The town counsel now felt that with more and more people entering their community, rules, or laws were needed. Other than a fist fight between two men that argued over would get the last spot at the bar, the town hadn't experienced any type of crime in its short existence, but knew that day would soon come and began preparing.
Since whatever laws they deemed necessary had to be enforced, Jim Davis was appointed the towns' first sheriff, solely on the fact his was the biggest and strongest man in the town. Just what should be considered a crime, along with what should be the punishment was next on their agenda.
Swift punishment had always been the rule of law in many towns' years ago, and Taylorville was now no different. The court consisted solely of a judge that was assigned to a specific territory, while the prosecutor was the towns' sheriff. Taylorville was not only quick to determine a person's guilt; it also handed out severe penalties.
Common thieves who were found guilty, were strapped to a post in the center of town and given fifty lashes with a bullwhip, and left to stand in the for the entire day while the town folk would spit or throw rocks at them.
Someone convicted of being a horse thief, was immediately hanged after the trial, as was a convicted murderer. Adulterous women, if the husband whished, were put in locks and branded as such, and faced a lifetime of scorn and ridicule, while the men involved, if not married themselves, faced thirty days in the towns jail. Married men were beaten as thieves, and the banished from the town forever, along with their families.
Although quite hard on the women who sought sex with someone other than their own husbands, there were no penalties for such behavior if the woman in question was not married or had the husbands' approval to "work" for good of the town along with the hired civil servants.
Most of the ladies who responded to the advertisements were cognizant of what their duties for the town would be, but in some cases a few thought they were being hired for other types of work. One such young lady was Amanda Evans, who came to Taylorville to be a schoolteacher. Taylorville had no school, but the town counsel realized that it was something that was needed, and Amanda was now in charge teaching the children how to read and write.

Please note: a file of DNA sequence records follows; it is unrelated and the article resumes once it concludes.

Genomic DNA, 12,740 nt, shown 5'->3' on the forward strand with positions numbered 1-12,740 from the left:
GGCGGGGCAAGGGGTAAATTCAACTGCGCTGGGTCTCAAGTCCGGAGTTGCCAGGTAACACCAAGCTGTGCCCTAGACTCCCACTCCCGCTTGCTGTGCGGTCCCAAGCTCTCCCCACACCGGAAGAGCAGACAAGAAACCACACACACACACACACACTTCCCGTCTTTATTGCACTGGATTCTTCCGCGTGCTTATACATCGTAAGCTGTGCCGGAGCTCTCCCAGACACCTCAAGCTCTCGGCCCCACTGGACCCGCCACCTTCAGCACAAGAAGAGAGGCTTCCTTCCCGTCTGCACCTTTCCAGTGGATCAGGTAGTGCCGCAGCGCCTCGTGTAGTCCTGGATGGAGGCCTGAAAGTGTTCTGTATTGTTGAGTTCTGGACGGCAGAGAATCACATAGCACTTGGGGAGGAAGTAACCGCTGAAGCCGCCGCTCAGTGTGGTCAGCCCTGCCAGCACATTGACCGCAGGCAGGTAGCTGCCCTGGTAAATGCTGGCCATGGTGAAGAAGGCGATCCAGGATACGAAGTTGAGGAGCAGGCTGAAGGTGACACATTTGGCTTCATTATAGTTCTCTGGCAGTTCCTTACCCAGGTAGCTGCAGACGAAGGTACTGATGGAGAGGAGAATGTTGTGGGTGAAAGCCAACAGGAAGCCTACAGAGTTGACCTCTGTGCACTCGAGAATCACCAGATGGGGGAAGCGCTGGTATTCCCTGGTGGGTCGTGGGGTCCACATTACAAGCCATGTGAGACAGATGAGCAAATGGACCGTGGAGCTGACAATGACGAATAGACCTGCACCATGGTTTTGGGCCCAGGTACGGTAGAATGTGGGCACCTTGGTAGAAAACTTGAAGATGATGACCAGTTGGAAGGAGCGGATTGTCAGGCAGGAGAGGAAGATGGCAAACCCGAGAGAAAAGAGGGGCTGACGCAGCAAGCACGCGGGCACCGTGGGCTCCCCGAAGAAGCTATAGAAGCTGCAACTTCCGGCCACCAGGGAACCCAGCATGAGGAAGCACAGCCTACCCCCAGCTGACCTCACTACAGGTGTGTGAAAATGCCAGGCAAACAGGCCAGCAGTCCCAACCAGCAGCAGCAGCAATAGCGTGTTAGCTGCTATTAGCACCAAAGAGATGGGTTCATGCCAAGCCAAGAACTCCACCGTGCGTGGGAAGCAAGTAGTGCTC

A very young and attractive lady, Amanda became the target for many of the available unmarried men, one of which was Josh Davis, the youngest son of Jim Davis, the town sheriff.
Amanda thought Josh to be quite friendly, but never considered announcing that she would be his wife, something Josh wanted desperately. Fearful that she may choose another eligible man in town, Josh would "remind" folks that it was his father that was sheriff, in hopes it would be a warning to stay clear of Amanda.
The day that Thomas James arrived in Taylorville set off a series of events that would change the small town dramatically. Born and raised in Philadelphia and the son of a preacher, Thomas was taught to be God fearing and be respectful of everyone, even an adversary.
Along with polite demeanor, Thomas was also a very handsome young man that quickly got the attention of all the women in Taylorville, including those who were married.
Deciding not to continue his travel farther west, Thomas staked a claim on a parcel of land a few miles west of Taylorville making that his new home. He would travel into town every couple of weeks to purchase supplies, and to everyone he met he would smile and always yes sir or yes ma'am.